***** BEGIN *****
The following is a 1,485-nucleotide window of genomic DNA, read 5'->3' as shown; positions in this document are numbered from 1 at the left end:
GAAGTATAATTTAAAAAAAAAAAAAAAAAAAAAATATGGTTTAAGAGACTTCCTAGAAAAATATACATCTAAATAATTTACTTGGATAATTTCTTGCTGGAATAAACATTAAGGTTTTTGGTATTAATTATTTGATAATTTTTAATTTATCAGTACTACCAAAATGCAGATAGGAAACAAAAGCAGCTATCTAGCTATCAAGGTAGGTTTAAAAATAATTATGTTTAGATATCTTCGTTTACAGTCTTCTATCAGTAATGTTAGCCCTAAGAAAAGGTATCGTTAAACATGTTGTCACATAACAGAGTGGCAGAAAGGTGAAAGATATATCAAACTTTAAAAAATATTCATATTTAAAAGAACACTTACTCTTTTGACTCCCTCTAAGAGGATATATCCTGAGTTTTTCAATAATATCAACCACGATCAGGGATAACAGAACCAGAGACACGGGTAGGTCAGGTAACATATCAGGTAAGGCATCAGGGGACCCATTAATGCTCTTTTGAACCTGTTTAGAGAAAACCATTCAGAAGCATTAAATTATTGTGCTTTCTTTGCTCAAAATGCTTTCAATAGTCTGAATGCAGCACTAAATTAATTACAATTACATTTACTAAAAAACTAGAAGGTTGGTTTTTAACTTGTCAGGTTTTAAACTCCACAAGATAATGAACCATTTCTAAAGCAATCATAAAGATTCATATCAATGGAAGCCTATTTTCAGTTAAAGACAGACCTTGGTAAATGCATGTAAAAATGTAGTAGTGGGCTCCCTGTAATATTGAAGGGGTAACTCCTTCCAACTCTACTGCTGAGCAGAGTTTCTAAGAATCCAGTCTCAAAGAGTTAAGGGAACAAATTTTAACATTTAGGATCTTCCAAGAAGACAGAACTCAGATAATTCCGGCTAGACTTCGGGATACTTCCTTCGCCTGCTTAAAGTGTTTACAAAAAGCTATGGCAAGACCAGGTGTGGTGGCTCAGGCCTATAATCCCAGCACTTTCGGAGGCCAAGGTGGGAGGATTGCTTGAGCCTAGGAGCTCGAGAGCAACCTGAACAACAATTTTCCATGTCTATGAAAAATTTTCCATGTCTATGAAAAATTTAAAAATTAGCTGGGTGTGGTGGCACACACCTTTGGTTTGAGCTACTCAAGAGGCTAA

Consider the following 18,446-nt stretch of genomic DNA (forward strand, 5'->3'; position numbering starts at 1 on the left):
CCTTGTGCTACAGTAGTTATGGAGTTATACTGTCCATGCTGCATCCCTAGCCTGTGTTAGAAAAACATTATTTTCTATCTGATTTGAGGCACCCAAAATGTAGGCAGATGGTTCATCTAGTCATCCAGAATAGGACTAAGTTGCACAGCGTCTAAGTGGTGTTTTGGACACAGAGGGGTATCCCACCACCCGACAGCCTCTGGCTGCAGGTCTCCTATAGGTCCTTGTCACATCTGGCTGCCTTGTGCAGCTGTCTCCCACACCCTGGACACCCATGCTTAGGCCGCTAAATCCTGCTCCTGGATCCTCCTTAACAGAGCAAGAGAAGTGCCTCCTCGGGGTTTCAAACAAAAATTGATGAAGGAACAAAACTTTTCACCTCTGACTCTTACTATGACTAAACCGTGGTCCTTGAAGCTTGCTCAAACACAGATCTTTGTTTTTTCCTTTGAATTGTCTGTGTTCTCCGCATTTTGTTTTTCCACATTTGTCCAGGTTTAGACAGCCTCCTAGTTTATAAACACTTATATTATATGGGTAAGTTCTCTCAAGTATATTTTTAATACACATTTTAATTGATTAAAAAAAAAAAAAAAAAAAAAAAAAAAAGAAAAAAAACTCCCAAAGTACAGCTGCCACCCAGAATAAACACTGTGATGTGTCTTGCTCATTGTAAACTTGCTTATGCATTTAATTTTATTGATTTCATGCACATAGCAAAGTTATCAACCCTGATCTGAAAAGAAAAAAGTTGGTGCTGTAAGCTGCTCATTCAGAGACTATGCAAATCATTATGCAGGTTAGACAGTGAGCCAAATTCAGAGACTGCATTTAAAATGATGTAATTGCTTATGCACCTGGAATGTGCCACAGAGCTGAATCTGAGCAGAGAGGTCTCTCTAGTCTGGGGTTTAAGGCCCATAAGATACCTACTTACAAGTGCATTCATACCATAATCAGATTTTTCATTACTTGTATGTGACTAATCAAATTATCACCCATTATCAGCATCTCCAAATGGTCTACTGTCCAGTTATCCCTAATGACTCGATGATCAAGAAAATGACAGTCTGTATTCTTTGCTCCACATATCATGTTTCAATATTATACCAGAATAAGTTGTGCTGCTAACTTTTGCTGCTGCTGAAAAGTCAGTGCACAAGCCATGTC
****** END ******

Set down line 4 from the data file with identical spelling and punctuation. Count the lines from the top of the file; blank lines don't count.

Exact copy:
CCTTGTGCTACAGTAGTTATGGAGTTATACTGTCCATGCTGCATCCCTAGCCTGTGTTAGAAAAACATTATTTTCTATCTGATTTGAGGCACCCAAAATGTAGGCAGATGGTTCATCTAGTCATCCAGAATAGGACTAAGTTGCACAGCGTCTAAGTGGTGTTTTGGACACAGAGGGGTATCCCACCACCCGACAGCCTCTGGCTGCAGGTCTCCTATAGGTCCTTGTCACATCTGGCTGCCTTGTGCAGCTGTCTCCCACACCCTGGACACCCATGCTTAGGCCGCTAAATCCTGCTCCTGGATCCTCCTTAACAGAGCAAGAGAAGTGCCTCCTCGGGGTTTCAAACAAAAATTGATGAAGGAACAAAACTTTTCACCTCTGACTCTTACTATGACTAAACCGTGGTCCTTGAAGCTTGCTCAAACACAGATCTTTGTTTTTTCCTTTGAATTGTCTGTGTTCTCCGCATTTTGTTTTTCCACATTTGTCCAGGTTTAGACAGCCTCCTAGTTTATAAACACTTATATTATATGGGTAAGTTCTCTCAAGTATATTTTTAATACACATTTTAATTGATTAAAAAAAAAAAAAAAAAAAAAAAAAAAAGAAAAAAAACTCCCAAAGTACAGCTGCCACCCAGAATAAACACTGTGATGTGTCTTGCTCATTGTAAACTTGCTTATGCATTTAATTTTATTGATTTCATGCACATAGCAAAGTTATCAACCCTGATCTGAAAAGAAAAAAGTTGGTGCTGTAAGCTGCTCATTCAGAGACTATGCAAATCATTATGCAGGTTAGACAGTGAGCCAAATTCAGAGACTGCATTTAAAATGATGTAATTGCTTATGCACCTGGAATGTGCCACAGAGCTGAATCTGAGCAGAGAGGTCTCTCTAGTCTGGGGTTTAAGGCCCATAAGATACCTACTTACAAGTGCATTCATACCATAATCAGATTTTTCATTACTTGTATGTGACTAATCAAATTATCACCCATTATCAGCATCTCCAAATGGTCTACTGTCCAGTTATCCCTAATGACTCGATGATCAAGAAAATGACAGTCTGTATTCTTTGCTCCACATATCATGTTTCAATATTATACCAGAATAAGTTGTGCTGCTAACTTTTGCTGCTGCTGAAAAGTCAGTGCACAAGCCATGTC